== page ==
Using visual art to communicate is a major aim for Tara in order to support her communication skills. One such way to achieve this was by forming a talk book which contains photographs of Tara’s core vocabulary. This talk book was completed using a book creator app on her Ipad. It allowed Tara to learn and recognise vocabulary that she encounters on a daily basis but also as a means of communication with her peers. This talk book details Tara’s likes and dislikes, family and friends. It is a means of others around her getting to know and understand her better. At times Tara was also supported in taking these photographs herself. These photographs also included pictures of her emotions, detailing what makes her happy, afraid, sad and angry. Using the photographs allows for Tara to communicate with others but also enforces recognition of her core vocabulary and encourages the development of her Lámh signs. Furthermore, Tara’s learning of emotions through this talk book enabled Tara to create other art pieces depicting emotion. For example, Tara chose corresponding facial feature flashcards to the emotion asked by the teacher, and stuck these on to the empty paper plate faces that she was supported in creating.
Music is a big passion of Tara’s so it is an aim to incorporate music as much as possible, so her learning is enjoyable but also giving the possibility to use it as a support to achieve her potential. Tara’s communication and use of Lámh signs are taught and reinforced through a multitude of age-appropriate songs. This also encourages her to experiment with vocal sounds of corresponding Lámh signs or other core vocabulary. Music also gives Tara the opportunity to get involved with extra-curricular activities, specifically that of the school choir. During the school Christmas mass Tara took part in the choir and with support also played a small excerpt of ‘Jingle Bells’ on the keyboard for the school.
Teaching Tara about relevant sounds in her environment and associating them with the relevant stimuli also prepares her for transitioning to new environments. This matching activity used sounds associated with cars, church bells, animals, busy corridors, washing machines, pedestrian crossing sounds etc. This activity also allows her to recognise and build her awareness to stimuli in her environment while also giving her meaning to the world around her.
Refining fine motor skills is important for Tara in order for her to function in her surroundings. By developing such skills, she can also encourage further use of her prosthesis to aid her during everyday tasks. In order to develop such skills, Tara plays board games with particular fine motor/hand eye coordination properties or follows basic Lego designs which also helps with to the development of her number sense and mathematical concepts. During cooking classes, Tara is improving her skills at mixing, spooning and other fine motor skills. She is also becoming familiar with the use of a new piece of equipment specific to her needs—a rocker knife. Tara aims to continually develop the necessary movements to allow the knife to assist her with her cutting skills. Similarly, during art, Tara works on the use of a range of different tools such as pencils, paintbrushes, clothespins and scissors to create her art pieces. Throughout the day, Tara will also participate in tasks such as cleaning work areas, picking up small pieces of papers and opening and closing zips on her pencil case, lunch bag and coat. As a part of her mainstream PE class Tara also takes part in group exercise activities. Here she will work on her gross movement through warm up and cool down activities as well as a range of differing sports and games that are suitable and differentiated to Tara’s ability.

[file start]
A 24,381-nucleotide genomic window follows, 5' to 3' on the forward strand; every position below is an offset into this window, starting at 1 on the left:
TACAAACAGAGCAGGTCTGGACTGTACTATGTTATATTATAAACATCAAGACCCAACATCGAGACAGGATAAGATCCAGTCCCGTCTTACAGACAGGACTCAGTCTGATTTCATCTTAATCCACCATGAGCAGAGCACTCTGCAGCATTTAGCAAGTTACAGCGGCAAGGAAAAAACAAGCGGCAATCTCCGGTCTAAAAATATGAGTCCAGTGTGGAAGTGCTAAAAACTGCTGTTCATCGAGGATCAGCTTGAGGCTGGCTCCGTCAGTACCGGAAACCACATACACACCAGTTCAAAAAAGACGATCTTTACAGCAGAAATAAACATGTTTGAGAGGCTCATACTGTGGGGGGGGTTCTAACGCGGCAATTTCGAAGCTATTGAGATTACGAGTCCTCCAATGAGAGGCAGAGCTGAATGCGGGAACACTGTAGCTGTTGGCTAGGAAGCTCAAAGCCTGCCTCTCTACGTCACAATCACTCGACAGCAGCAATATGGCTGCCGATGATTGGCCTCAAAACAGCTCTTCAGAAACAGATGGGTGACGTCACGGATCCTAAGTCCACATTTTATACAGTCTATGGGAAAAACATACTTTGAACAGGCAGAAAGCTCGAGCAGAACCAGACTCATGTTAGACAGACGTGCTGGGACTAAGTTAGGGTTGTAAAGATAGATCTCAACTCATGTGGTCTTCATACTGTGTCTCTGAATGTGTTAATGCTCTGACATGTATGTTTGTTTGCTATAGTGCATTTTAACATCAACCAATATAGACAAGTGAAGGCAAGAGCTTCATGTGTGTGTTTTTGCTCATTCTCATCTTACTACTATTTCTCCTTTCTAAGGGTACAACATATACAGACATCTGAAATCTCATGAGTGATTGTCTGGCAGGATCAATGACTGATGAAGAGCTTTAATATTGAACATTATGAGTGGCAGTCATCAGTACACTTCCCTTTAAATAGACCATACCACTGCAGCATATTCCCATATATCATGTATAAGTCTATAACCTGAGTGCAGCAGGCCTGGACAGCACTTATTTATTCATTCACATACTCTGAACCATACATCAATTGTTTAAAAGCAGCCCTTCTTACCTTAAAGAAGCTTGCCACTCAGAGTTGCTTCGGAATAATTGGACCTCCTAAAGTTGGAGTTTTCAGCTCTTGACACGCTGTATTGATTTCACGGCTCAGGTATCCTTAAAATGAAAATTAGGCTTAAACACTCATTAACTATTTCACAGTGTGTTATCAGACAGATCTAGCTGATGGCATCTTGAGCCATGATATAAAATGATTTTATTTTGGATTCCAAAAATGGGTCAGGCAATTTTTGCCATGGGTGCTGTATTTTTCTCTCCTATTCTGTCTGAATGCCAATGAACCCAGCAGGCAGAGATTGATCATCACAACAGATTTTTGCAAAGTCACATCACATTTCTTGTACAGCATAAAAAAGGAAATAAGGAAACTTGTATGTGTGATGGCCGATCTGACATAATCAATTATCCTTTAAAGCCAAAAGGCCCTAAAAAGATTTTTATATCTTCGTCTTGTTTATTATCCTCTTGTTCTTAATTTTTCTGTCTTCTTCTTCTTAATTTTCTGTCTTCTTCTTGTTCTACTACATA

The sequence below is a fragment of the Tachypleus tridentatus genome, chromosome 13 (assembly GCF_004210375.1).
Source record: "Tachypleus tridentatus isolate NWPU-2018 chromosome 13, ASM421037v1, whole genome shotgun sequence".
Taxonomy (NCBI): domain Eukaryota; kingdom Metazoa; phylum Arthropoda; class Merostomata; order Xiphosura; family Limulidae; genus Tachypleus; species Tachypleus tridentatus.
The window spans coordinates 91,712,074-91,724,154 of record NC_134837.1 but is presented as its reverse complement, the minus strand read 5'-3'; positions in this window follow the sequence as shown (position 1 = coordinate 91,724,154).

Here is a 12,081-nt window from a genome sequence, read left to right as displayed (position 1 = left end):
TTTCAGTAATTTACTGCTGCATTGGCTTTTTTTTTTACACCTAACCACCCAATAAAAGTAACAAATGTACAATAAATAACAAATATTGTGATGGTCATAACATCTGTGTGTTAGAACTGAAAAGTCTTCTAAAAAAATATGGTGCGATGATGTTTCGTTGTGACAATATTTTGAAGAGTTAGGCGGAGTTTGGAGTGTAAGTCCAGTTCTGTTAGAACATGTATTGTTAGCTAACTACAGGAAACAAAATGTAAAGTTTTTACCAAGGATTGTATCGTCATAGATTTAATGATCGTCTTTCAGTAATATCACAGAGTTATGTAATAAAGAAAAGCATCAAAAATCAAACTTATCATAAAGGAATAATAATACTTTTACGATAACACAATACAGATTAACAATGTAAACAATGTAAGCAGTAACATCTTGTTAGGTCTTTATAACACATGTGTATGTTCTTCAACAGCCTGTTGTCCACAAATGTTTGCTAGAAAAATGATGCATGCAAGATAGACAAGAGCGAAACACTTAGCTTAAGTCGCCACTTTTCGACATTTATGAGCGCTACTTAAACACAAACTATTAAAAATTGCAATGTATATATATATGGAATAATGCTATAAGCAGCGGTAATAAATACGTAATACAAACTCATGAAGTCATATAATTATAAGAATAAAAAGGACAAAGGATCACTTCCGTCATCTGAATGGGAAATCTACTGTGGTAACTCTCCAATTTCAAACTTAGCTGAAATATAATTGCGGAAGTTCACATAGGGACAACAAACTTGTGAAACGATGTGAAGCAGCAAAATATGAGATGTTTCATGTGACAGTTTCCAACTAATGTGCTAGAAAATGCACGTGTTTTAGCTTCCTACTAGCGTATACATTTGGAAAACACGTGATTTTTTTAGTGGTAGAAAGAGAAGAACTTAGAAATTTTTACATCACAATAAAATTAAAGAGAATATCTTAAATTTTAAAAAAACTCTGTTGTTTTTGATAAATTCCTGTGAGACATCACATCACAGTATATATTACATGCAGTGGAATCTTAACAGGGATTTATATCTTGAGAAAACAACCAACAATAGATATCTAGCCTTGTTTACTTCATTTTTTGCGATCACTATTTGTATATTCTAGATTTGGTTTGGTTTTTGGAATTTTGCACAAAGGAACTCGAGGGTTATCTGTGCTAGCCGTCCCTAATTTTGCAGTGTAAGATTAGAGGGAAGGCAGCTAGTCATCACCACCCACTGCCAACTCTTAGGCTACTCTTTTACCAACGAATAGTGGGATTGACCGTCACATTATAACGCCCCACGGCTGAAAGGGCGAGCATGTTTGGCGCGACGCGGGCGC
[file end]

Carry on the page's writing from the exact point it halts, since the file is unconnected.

As part of her timetable, Tara takes part in yoga. Here Tara engages with a range of movements that enable her to work on her balance, coordination and movement. Using modelling or visuals Tara is able to copy poses to the best of her ability and each week she increases her strength and confidence in improving her movement skills. Tara thoroughly enjoys this class as it also allows her to respond to music in a relaxing way. In certain weeks, the teacher incorporates sequences of movements to music in a dance style to further the movement and coordination skills. Each class is done with other students, so Tara also has the opportunity to interact and work on her communication skills.